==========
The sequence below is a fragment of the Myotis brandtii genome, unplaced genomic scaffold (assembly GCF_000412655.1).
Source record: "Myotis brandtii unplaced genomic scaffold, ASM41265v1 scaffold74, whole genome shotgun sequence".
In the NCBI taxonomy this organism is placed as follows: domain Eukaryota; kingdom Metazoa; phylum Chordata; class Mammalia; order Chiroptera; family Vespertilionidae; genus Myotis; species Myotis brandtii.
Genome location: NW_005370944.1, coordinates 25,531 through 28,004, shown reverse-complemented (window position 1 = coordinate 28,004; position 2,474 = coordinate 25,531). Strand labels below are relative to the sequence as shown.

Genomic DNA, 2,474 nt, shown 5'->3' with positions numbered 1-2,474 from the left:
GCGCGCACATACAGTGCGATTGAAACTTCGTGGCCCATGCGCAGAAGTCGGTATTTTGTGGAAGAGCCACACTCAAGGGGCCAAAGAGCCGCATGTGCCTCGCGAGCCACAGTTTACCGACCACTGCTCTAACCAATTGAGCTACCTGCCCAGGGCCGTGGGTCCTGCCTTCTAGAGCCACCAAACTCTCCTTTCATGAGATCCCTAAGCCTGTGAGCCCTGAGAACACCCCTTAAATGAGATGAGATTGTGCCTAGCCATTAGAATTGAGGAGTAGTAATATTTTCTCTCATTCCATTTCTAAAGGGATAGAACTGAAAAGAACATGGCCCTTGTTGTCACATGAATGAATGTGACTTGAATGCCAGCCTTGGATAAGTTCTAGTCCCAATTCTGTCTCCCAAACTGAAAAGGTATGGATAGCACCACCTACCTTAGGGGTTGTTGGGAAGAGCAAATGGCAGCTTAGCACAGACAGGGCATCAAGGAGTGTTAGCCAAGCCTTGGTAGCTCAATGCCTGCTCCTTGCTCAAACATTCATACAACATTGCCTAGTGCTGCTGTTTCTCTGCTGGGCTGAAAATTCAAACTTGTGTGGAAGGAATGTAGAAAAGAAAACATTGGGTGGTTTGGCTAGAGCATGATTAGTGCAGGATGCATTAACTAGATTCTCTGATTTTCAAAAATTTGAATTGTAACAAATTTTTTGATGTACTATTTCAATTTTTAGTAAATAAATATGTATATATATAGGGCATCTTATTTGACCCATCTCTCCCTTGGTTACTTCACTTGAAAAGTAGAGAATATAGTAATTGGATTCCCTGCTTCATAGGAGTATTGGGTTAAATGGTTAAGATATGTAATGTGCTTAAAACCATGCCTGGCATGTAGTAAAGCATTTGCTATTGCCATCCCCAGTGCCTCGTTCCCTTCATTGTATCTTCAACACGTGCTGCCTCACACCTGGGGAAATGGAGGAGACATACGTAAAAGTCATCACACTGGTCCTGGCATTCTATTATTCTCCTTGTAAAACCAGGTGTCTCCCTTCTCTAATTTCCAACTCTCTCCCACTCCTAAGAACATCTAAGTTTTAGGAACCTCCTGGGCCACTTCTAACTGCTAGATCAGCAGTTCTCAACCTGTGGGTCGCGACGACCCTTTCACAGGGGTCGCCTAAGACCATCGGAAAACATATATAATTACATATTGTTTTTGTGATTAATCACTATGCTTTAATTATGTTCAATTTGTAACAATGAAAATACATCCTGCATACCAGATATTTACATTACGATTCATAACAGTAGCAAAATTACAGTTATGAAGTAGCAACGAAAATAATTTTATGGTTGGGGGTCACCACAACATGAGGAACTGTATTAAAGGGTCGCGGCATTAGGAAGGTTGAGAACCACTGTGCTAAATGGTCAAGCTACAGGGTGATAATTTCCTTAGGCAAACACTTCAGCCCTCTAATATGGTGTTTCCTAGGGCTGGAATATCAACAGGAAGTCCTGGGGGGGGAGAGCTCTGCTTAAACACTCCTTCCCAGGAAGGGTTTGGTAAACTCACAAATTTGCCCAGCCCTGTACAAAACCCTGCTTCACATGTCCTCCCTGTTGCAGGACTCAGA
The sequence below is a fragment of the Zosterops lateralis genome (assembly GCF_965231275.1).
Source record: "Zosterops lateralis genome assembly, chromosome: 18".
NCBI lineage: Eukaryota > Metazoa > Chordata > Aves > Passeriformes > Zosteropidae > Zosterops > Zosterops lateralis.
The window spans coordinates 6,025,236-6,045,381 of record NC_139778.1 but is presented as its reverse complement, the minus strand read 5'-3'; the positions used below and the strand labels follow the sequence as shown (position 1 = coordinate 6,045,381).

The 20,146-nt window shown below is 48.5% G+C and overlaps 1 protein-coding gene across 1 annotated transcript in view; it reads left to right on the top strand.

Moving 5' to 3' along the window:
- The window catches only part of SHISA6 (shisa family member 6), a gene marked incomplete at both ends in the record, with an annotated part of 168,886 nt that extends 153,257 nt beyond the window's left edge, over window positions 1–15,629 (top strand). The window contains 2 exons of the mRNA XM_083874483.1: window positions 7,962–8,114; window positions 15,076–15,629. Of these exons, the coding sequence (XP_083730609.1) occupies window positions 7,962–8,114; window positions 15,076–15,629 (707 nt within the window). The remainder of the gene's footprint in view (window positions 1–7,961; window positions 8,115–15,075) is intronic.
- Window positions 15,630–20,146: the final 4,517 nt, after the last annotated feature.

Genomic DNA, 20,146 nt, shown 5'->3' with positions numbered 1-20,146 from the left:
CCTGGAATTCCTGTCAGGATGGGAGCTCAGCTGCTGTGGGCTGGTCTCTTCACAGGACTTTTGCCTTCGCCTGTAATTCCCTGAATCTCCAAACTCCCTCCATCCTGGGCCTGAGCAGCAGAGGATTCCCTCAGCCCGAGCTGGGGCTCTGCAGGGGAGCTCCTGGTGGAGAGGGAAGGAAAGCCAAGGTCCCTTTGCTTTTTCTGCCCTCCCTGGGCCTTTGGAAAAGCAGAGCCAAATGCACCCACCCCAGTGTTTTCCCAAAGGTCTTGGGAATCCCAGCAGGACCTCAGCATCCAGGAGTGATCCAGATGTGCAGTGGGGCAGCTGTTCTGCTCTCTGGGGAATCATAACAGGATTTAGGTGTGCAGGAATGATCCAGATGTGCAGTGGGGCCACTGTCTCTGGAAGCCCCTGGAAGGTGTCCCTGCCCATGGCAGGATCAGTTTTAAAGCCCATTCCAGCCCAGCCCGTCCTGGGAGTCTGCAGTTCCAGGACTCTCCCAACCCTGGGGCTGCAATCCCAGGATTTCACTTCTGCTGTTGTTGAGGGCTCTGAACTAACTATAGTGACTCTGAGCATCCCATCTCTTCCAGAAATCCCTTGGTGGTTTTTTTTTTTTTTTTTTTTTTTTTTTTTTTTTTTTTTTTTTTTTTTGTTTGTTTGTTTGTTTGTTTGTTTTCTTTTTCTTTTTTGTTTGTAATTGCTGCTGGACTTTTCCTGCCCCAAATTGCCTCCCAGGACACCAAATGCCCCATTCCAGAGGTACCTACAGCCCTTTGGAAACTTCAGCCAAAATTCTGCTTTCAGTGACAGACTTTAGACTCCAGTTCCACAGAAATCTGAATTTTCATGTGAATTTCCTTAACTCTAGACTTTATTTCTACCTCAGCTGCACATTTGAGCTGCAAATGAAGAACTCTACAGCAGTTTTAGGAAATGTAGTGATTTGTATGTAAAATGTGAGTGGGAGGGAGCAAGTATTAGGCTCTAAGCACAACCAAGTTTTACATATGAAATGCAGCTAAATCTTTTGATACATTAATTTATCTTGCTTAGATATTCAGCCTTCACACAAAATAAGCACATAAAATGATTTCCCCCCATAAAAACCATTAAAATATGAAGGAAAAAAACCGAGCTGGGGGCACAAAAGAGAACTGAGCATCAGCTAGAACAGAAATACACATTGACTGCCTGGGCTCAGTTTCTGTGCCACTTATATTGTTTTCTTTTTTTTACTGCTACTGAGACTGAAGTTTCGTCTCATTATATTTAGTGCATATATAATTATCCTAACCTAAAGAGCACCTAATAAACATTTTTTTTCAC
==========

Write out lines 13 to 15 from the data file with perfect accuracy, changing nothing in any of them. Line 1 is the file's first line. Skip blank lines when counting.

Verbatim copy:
- The window catches only part of SHISA6 (shisa family member 6), a gene marked incomplete at both ends in the record, with an annotated part of 168,886 nt that extends 153,257 nt beyond the window's left edge, over window positions 1–15,629 (top strand). The window contains 2 exons of the mRNA XM_083874483.1: window positions 7,962–8,114; window positions 15,076–15,629. Of these exons, the coding sequence (XP_083730609.1) occupies window positions 7,962–8,114; window positions 15,076–15,629 (707 nt within the window). The remainder of the gene's footprint in view (window positions 1–7,961; window positions 8,115–15,075) is intronic.
- Window positions 15,630–20,146: the final 4,517 nt, after the last annotated feature.

Genomic DNA, 20,146 nt, shown 5'->3' with positions numbered 1-20,146 from the left: